Lawsuit challenges licensure for shampoo technicians

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MEMPHIS, Tenn. -- Current laws require some employees in beauty shops need a license to do something many people do on their own every day. People who shampoo hair for pay in Tennessee need licenses.

"I don't think that's fair at all," said plaintiff Tammy Nutall-Pritchard.

She told WREG Monday she does not want to cut or style hair. She wants to shampoo hair part-time. It is how she made money for a long time. She currently works in law enforcement.

"I think it's important, because it's a livelihood for people that's on low income," she said.

Nutall-Pritchard and conservative think tank The Beacon Center of Tennessee filed a lawsuit to challenge the state's requirement for a license to shampoo hair.

"She is fighting to stand up for her right to work, free from oppressive and frankly silly laws," said Beacon Center of Tennessee attorney Braden Boucek.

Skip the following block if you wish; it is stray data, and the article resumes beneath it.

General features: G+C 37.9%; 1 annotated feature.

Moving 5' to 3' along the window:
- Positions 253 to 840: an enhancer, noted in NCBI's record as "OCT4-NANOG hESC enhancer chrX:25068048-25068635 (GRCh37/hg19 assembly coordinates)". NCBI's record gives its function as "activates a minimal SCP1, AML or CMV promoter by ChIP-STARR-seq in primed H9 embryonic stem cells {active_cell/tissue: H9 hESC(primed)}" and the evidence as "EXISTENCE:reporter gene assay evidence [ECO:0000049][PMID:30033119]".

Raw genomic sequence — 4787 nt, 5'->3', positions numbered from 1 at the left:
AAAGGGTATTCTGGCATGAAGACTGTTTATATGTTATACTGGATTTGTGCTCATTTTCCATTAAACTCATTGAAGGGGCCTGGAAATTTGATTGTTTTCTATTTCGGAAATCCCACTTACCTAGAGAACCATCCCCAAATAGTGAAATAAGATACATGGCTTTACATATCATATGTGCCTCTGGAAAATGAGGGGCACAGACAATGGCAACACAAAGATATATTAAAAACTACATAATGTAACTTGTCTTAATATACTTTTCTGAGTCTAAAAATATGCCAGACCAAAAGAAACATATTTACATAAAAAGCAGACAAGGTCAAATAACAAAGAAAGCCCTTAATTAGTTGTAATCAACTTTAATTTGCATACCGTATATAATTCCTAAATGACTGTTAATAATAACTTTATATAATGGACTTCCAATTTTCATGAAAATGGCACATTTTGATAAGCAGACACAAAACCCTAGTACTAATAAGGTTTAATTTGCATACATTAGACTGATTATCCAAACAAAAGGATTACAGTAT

To be a shampoo technician requires 300 hours of "practice and theory of shampooing."

The state confirms it is unaware of schools that currently offer that specific licensure.

So that means people go for their cosmetology license, which is 1500 hours.

The Department of Commerce and Insurance declined to comment on the litigation. The lawsuit is against the Tennessee Board of Cosmetology and Barber Examiners.

"I think it is utterly ridiculous that you have to have some sort of state license to braid hair and to shampoo hair, and I think that we have got to make it much easier to go ahead and earn a living in this state," said state Sen. Brian Kelsey.

"We want to make Memphis a friendly atmosphere for businesses," said Memphis Mayor Jim Strickland.

In 2013, the Association of African Hair Braiders of Memphis filed a federal lawsuit opposing the need for a license to braid hair. A judge dismissed that case.

Cosmetology complaint